The agency released its final report Tuesday, and the conclusion the findings support is inescapable:

Fracking should not be shut down — it should be well-regulated.

Various players in the fracking debate reacted to the EPA’s work, which focused on fracking’s possible effects on drinking water, by claiming some degree of vindication. The report backed off controversial language included in a draft that suggested no “widespread, systemic impacts,” and underscored that there is still some uncertainty about fracking’s impact. Environmental activists played up the report’s finding that it is possible for fracking operations to harm drinking water in certain circumstances. Industry boosters noted that, despite the shift in wording, the EPA found only scattered and anecdotal records of any kind of harm.

In fact, the report’s findings help neither the activists who want to end fracking nor the industry that wants unfettered drilling. This should be unsurprising to reasonable observers following the issue for the past several years; the facts have never supported either side’s radical position.

Of course there is potential for fracking to affect drinking water. This can occur because of poor drilling jobs, drilling too close to old wells, injecting fracking fluid at the same depth as water resources, mishandling fracking chemicals, improperly collecting flowback water, carelessly disposing of wastewater, failing to seal spent wells properly and using up scarce water resources in drought zones. The EPA found real-world instances of harm, including a 30-foot geyser of brine and gas that shot out of an old well in Pennsylvania after a nearby frack job forced drilling fluid into the ground at high pressure.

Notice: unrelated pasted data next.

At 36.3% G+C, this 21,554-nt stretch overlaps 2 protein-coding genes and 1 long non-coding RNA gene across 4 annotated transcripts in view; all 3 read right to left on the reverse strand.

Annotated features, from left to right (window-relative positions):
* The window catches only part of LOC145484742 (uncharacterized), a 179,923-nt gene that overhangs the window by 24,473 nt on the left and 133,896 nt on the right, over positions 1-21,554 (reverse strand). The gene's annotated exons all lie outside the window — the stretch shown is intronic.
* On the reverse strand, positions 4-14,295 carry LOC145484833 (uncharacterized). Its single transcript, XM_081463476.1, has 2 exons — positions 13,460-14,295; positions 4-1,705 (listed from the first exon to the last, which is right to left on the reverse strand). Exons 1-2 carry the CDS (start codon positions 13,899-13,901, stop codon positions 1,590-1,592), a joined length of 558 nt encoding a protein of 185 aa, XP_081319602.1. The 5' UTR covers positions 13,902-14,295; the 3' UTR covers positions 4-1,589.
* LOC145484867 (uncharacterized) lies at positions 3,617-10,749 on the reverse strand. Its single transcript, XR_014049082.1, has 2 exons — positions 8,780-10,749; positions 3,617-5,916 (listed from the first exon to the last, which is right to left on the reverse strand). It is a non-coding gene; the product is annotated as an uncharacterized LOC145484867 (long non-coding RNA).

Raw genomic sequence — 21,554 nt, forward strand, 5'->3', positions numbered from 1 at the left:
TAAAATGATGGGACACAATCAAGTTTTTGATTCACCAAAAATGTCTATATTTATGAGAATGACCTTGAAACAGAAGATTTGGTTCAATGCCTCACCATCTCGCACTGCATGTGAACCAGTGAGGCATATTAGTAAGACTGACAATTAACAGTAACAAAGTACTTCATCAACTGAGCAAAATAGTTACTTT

But, the agency also noted, the number of fracked wells in the country has been astonishingly high in recent years, and there is only sparse and isolated evidence of real harm. Meanwhile, drilling for gas has provided jobs and helped displace dirty coal as an energy source.

This is not to say the EPA documented every instance of harm — it did not. The agency stressed that there is still uncertainty about how often fracking affects nearby water. But in documenting the ways in which fracking might contaminate water, the EPA provided a road map for minimising the potential for harm. Regulations should do things such as require solid well casings, prohibit injecting water too close to the water table, demand that drillers account for nearby wells and force operators to take care in handling chemicals and wastewater. Even as fracking continues, regulators should ensure consistent and careful monitoring of nearby water resources.

With the Trump administration poised to ramp up drilling across the country, officials should keep the EPA’s balanced report in mind. A host of fracking regulations are justified — not in the interest of punishing industry or asserting federal control, but of public health and environmental responsibility.

With smart state and federal rules, the country (USA)  can reap big economic and environmental benefits with far lower risks, more local acceptance and a cleaner conscience.